Appaloosa

There was a time when the western was the most popular genre, when everyone dressed like John Wayne or Clint Eastwood for Halloween. They didn’t say a lot, letting their guns do most of the talking. Appaloosa is not one of those westerns.

Virgil (Ed Harris) and Everett (Viggo Mortensen) are peacemakers a.k.a. hired guns. Their latest commission involves bringing Bragg (Jeremy Irons) to justice for terrorizing the town and murdering the sheriff. Meanwhile, Allison (RenĂ©e Zellweger) rolls in on the train and captures Virgil’s heart. Unfortunately, her needs are not so easily satisfied. Of course, before the end, there are several shootouts and a rescue of the damsel in distress.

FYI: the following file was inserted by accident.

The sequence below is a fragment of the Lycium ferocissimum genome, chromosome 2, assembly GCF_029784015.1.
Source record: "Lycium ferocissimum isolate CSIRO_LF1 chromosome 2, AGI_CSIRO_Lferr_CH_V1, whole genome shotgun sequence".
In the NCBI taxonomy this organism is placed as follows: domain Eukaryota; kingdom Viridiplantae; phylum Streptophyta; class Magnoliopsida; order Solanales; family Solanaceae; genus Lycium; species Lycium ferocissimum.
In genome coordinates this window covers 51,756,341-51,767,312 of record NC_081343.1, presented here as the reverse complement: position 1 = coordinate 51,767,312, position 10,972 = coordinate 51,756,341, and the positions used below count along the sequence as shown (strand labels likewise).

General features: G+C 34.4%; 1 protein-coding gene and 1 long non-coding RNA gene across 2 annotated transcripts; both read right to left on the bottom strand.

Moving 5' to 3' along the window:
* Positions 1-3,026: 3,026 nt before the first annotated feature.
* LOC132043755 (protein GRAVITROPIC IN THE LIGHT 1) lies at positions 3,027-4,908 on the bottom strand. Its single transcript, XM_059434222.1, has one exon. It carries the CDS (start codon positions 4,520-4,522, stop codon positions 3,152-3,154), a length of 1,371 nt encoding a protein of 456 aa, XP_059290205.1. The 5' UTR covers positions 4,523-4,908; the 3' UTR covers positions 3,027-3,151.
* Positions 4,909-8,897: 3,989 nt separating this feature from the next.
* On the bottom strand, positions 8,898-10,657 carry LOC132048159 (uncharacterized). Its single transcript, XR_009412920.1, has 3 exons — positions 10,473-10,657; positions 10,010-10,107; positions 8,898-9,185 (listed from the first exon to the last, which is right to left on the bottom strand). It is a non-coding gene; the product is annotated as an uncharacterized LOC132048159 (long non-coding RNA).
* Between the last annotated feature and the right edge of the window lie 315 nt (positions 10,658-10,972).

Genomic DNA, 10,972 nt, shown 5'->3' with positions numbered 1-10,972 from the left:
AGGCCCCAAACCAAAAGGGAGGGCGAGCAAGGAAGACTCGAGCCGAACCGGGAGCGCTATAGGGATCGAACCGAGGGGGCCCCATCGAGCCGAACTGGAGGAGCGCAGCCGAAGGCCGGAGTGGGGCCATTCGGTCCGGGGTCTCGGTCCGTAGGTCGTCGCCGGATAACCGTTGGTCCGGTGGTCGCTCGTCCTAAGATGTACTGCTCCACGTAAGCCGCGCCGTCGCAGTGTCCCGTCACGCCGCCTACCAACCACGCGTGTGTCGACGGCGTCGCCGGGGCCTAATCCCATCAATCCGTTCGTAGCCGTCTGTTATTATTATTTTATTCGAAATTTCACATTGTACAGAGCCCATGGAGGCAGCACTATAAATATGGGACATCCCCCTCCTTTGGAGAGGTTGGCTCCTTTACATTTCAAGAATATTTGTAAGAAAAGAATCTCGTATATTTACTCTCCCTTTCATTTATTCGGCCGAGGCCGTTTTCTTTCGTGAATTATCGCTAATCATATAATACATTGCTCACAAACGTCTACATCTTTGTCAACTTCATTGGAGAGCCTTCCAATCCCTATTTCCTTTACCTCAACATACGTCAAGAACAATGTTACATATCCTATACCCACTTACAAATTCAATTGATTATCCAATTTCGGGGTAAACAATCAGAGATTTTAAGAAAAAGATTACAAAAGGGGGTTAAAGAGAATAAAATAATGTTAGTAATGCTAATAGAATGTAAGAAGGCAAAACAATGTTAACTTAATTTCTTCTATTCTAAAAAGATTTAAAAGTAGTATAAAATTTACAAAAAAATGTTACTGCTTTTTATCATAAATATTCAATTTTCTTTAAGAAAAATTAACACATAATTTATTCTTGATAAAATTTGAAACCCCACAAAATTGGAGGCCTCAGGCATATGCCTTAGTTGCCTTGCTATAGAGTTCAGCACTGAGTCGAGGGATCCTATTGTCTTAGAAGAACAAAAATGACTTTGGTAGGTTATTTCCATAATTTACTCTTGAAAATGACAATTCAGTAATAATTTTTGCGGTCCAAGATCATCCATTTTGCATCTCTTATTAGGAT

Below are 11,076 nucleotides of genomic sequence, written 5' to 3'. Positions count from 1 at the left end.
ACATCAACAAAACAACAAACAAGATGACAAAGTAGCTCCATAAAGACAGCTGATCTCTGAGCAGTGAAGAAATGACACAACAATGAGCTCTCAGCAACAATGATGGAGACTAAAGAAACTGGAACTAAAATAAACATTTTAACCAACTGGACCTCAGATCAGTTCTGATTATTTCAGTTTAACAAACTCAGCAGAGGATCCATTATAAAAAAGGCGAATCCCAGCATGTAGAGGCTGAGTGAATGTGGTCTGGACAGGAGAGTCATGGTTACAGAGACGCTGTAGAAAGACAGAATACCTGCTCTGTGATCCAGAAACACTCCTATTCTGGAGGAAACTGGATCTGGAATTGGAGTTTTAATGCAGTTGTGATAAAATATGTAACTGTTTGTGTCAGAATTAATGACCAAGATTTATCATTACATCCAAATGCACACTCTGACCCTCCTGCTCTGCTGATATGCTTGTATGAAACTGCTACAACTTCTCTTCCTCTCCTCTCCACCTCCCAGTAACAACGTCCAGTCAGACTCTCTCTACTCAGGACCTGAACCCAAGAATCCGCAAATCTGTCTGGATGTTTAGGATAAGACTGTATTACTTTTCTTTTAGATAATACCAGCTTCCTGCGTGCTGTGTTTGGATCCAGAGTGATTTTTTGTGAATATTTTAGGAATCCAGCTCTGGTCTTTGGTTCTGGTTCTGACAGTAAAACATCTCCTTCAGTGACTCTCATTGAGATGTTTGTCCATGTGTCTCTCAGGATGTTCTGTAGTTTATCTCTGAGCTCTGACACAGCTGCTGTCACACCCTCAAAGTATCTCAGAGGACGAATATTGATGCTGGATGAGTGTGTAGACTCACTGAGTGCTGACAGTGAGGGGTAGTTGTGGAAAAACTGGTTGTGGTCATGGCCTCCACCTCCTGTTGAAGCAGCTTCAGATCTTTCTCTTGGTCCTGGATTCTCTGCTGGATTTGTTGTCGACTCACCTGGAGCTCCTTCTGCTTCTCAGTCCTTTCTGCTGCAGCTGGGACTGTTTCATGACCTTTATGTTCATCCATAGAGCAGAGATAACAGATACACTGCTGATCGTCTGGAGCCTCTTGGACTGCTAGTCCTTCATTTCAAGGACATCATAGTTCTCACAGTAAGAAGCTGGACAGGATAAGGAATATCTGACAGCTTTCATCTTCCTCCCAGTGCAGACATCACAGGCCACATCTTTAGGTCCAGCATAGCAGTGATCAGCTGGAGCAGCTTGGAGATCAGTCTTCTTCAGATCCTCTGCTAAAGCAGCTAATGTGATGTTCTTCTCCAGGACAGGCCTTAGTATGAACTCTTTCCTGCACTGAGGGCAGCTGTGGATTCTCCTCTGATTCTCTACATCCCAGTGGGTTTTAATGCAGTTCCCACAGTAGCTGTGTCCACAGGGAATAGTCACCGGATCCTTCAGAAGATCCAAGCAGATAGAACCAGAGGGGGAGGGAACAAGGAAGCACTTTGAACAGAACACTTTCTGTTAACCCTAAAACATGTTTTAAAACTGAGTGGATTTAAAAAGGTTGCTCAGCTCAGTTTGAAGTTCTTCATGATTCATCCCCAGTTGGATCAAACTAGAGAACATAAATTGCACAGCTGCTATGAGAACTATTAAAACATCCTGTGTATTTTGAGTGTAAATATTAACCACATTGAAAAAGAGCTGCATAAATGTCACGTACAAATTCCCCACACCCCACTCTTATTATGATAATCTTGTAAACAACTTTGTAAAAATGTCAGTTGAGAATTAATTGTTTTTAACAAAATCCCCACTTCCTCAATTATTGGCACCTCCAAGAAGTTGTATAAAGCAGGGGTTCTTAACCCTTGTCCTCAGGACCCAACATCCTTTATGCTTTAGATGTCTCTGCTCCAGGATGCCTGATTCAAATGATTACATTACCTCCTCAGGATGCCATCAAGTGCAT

On the outside, it sounds like a fairly typical western; however, these cowboys spend a lot of their time talking and discussing their feelings. It’s too light to be a standard non-comedic genre flick but is in no way satirical or funny enough to fit the other categories. It’s an anomaly that comes up lame. Furthermore, the score sounds too contemporary for the era in which the film takes place.

Harris and Mortensen are decent cowboys but the intimacy of their relationship infringes on the masculinity typically associated with their character types. Virgil is consistently trying to sound more educated than he is but is unable to find the words and Everett is always there to fill in the blank and lend his guns. While it gives the pair more opportunity to act, it diverges from the genre expectations.

On the other hand, Zellweger’s character has more depth than the traditional love interest as well as more complicated motives. Although she still sports the cleavage of her predecessors.